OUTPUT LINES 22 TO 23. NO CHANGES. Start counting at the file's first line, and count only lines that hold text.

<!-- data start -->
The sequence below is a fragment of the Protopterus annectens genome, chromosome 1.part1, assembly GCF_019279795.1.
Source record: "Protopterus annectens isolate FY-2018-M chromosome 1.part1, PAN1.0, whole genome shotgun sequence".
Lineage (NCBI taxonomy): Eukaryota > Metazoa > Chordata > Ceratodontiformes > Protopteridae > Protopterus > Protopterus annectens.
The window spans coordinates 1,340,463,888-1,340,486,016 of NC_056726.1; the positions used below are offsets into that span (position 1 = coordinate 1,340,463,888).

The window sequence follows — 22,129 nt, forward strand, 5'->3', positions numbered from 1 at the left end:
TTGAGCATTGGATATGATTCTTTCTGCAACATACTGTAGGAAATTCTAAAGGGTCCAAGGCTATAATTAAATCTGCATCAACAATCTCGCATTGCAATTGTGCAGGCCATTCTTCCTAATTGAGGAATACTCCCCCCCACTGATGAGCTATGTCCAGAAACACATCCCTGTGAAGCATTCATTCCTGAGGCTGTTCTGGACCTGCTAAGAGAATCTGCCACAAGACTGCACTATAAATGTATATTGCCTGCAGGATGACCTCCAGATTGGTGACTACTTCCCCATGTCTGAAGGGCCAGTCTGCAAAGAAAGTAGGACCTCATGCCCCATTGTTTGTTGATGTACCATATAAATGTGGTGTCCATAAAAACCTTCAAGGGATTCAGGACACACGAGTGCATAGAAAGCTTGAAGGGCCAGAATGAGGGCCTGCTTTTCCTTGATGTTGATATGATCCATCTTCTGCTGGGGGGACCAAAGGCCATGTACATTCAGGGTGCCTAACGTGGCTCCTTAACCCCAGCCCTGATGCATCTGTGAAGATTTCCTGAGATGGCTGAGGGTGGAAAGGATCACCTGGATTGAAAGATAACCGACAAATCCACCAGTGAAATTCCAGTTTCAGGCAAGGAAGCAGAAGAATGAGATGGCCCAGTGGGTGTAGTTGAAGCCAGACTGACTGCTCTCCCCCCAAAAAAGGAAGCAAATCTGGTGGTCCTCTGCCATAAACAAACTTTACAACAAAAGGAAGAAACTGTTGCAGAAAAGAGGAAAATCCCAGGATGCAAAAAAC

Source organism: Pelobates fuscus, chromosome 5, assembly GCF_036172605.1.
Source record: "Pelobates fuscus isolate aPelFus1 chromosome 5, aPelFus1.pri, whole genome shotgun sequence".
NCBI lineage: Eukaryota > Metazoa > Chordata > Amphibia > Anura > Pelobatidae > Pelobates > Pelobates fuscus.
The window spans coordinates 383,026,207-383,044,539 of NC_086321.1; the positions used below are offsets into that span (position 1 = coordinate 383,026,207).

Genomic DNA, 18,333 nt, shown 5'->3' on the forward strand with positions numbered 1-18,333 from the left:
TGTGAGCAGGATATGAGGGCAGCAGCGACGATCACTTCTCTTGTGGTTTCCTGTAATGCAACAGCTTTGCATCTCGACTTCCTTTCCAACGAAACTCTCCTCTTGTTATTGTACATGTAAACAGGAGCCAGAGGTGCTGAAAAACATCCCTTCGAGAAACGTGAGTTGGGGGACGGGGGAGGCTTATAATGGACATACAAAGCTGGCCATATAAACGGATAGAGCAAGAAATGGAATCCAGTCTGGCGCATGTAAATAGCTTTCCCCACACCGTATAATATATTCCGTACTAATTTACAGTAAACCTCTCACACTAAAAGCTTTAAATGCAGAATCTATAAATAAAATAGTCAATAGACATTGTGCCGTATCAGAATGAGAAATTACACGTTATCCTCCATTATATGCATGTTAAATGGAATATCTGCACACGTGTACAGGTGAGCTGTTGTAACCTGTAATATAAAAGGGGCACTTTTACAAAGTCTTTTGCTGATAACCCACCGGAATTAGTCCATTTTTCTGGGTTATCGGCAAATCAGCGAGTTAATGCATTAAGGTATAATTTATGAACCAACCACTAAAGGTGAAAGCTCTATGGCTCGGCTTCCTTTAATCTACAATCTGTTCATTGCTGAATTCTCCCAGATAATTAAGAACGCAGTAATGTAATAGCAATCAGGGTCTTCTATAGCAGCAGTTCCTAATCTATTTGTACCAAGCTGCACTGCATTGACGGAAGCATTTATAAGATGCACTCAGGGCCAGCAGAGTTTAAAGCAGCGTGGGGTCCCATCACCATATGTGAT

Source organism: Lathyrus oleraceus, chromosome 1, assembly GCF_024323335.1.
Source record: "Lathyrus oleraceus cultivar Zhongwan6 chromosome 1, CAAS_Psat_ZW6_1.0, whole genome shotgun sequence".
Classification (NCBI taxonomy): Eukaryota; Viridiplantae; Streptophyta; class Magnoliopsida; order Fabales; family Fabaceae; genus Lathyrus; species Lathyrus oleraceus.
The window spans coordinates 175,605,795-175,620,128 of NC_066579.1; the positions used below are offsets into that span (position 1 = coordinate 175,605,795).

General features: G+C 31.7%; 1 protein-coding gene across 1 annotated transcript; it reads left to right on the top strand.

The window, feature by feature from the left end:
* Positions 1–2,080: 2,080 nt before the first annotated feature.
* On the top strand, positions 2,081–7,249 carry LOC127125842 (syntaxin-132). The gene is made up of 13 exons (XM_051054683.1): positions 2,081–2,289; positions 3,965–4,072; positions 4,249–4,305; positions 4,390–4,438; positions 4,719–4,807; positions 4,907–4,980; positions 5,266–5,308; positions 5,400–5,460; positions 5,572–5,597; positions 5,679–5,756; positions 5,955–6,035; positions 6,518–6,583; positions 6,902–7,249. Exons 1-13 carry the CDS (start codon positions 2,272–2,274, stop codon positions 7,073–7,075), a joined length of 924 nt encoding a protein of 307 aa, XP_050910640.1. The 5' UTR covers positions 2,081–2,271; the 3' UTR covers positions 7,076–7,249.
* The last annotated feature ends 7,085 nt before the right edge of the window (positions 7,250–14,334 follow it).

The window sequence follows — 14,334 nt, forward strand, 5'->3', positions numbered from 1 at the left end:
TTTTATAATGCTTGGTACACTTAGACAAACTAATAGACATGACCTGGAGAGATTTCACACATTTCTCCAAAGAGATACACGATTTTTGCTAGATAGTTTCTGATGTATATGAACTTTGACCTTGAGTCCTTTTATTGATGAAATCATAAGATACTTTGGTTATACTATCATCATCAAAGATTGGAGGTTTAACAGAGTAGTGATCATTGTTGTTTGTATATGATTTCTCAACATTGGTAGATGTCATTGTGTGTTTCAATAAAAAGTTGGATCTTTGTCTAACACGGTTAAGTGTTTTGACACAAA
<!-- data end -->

The window sequence follows — 14,334 nt, forward strand, 5'->3', positions numbered from 1 at the left end:
TTTTATAATGCTTGGTACACTTAGACAAACTAATAGACATGACCTGGAGAGATTTCACACATTTCTCCAAAGAGATACACGATTTTTGCTAGATAGTTTCTGATGTATATGAACTTTGACCTTGAGTCCTTTTATTGATGAAATCATAAGATACTTTGGTTATACTATCATCATCAAAGATTGGAGGTTTAACAGAGTAGTGATCATTGTTGTTTGTATATGATTTCTCAACATTGGTAGATGTCATTGTGTGTTTCAATAAAAAGTTGGATCTTTGTCTAACACGGTTAAGTGTTTTGACACAAA